Doubtless there are other lines also in which volunteer committees of interested men and women could be of equal service to the university, to the student body, and to the state at large, but these are enough to illustrate the possibility involved.

The one point which needs to be made clear is this, that every member of the university faculty ought to have a chance to share in some real way in the determination of the policies of the university, and in shaping its integral social destiny. Otherwise, such members will either dry up into mere scholastic bean-pods in which their knowledge will rattle around, or else they will become disgusted with the bare formalities of the university and resign to go into work that offers larger opportunities for the use of real intelligence.

Complaint is often heard that faculty meetings are lifeless and dry. The reason is that the committee work of the average faculty is monopolized by a few members who take the attitude of dictators of policies, which the many are expected to follow; these being asked, at stated intervals, to come in from their scholastic duties to vote to confirm the determination of the makers of the policies. The arguments of committee members are usually dogmatic and dictatorial under this system, and the question of the non-committee members are usually scholastic and formal, for they have usually no interest in and little knowledge of the subject.

Now no man can be a real teacher in his class room, in the larger social sense demanded by our modern world, who has not had some share in determining the actual conditions and policies under which that class-room work is conducted. Every man worthy of being a teacher is worthy of having some part in determining the conditions under which he teaches. Every man worthy of having a position in a university at all has some intelligence with reference to the organization and the educational policy of such an institution. In so far as he has such intelligence the state is being defrauded if that intelligence is not called into use in helping to determine policies. Aristocratic conceptions of authority should not blind us to these facts.

Certainly there is nothing more anomalous in all our modern world than an undemocratic character in the very institutions which we boast of as being the training schools of democracy. How such undemocratic institutions fail to train for real democratic living is being shown in the fact of the all but complete failure of the school in relation to democratic living. Certainly the schools, and especially the university, ought to be able to work out processes of real democratic administration within themselves as the chief centers of democratic progress.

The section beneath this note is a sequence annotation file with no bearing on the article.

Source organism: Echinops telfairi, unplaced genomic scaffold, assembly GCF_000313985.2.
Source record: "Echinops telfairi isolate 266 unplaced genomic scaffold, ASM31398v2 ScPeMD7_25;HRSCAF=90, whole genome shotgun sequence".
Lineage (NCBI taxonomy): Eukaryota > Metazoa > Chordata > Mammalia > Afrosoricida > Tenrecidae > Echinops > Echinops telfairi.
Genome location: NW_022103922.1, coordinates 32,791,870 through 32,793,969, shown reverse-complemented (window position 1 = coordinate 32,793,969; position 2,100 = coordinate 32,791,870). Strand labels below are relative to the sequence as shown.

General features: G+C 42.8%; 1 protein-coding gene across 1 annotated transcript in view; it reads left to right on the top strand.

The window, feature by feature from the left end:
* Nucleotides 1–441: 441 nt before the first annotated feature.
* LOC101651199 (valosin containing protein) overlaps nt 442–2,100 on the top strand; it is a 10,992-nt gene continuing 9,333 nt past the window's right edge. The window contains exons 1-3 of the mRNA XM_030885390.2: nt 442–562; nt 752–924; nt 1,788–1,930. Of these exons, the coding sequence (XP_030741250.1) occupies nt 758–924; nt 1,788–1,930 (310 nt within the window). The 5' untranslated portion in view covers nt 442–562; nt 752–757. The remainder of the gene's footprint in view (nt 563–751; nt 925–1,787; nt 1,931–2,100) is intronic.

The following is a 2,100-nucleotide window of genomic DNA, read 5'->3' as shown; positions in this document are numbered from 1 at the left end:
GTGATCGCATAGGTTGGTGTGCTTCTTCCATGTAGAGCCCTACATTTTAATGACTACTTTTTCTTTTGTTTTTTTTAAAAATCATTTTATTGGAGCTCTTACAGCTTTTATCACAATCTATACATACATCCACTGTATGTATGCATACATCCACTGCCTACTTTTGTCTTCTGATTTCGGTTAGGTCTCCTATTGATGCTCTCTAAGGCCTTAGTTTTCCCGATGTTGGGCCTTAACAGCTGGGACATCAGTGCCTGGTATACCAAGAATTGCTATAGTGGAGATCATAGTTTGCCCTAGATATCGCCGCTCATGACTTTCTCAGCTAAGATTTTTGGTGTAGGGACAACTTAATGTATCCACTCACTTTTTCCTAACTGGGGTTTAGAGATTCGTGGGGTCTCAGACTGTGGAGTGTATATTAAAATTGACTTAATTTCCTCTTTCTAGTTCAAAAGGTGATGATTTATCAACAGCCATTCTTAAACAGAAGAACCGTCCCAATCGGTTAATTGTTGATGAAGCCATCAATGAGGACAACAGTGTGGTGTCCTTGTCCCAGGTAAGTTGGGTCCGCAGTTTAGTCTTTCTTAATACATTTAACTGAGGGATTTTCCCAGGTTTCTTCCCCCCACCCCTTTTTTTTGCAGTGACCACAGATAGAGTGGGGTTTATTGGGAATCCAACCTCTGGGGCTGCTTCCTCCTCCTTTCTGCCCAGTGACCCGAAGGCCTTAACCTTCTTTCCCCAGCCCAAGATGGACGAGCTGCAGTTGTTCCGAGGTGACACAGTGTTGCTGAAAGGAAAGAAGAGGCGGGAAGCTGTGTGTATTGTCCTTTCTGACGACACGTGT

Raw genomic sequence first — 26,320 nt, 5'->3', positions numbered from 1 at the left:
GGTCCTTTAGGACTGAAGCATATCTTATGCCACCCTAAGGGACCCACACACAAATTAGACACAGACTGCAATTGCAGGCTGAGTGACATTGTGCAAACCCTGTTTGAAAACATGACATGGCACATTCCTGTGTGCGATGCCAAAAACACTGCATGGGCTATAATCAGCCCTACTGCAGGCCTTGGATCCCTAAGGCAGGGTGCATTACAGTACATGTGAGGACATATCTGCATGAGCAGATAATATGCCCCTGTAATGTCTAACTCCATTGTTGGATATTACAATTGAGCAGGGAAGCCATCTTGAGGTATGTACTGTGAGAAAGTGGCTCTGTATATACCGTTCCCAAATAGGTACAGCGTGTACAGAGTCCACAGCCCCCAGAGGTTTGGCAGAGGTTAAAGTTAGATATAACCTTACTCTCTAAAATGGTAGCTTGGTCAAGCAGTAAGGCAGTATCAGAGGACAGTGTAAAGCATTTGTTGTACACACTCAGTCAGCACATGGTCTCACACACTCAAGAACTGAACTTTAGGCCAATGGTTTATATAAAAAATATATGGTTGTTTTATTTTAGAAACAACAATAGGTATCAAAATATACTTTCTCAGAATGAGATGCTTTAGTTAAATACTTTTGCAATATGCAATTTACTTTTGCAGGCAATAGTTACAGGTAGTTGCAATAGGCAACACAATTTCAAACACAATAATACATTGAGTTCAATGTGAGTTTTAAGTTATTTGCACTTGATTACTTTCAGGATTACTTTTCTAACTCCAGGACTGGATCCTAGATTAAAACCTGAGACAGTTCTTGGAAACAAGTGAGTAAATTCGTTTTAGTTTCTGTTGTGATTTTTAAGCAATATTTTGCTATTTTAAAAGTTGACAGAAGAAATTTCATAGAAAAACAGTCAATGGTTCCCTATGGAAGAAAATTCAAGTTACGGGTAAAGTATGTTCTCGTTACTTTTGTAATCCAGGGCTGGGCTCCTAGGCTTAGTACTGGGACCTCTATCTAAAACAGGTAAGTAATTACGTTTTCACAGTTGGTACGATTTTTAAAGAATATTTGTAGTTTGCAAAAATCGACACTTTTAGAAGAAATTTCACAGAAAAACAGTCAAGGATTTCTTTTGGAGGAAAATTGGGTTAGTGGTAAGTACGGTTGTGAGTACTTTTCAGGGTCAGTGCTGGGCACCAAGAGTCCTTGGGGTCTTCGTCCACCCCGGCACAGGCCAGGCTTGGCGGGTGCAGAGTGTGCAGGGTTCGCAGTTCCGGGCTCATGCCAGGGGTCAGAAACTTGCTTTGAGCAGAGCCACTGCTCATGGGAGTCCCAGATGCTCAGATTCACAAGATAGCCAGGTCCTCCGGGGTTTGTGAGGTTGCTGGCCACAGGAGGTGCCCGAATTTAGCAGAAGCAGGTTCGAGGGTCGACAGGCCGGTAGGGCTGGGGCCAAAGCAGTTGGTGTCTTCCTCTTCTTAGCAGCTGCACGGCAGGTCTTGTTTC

Such a plan, as proposed above, with all the corollaries implied but not expressed, is very possible of execution. Not only is it possible, but if our higher education is to be really for democracy, such organization must soon come to be. When it does come it will include much more than is set forth above. Among other things, it will include larger recognition of the fact that the student body is an integral and most important part of the university; and that in all questions affecting the real policy of the university the student body must have a chance to express its deliberate will in a democratic sort of way. But before that chance comes to the student body it is likely that the problem of the democratic participation by the faculty in the actual affairs of the university must be solved.

Doubtless, monarchical, arbitrary, undemocratic ways of doing things will remain longer in the schools than anywhere else, strange as that may seem. But doubtless, even in the schools, there will some time be found enough intelligence to bring to an end such undemocratic survivals from the time of absolute monarchies, and to a beginning the organization of education along lines that will make democracy the very atmosphere of life, in school, out of school, and in all the constructive years that follow school.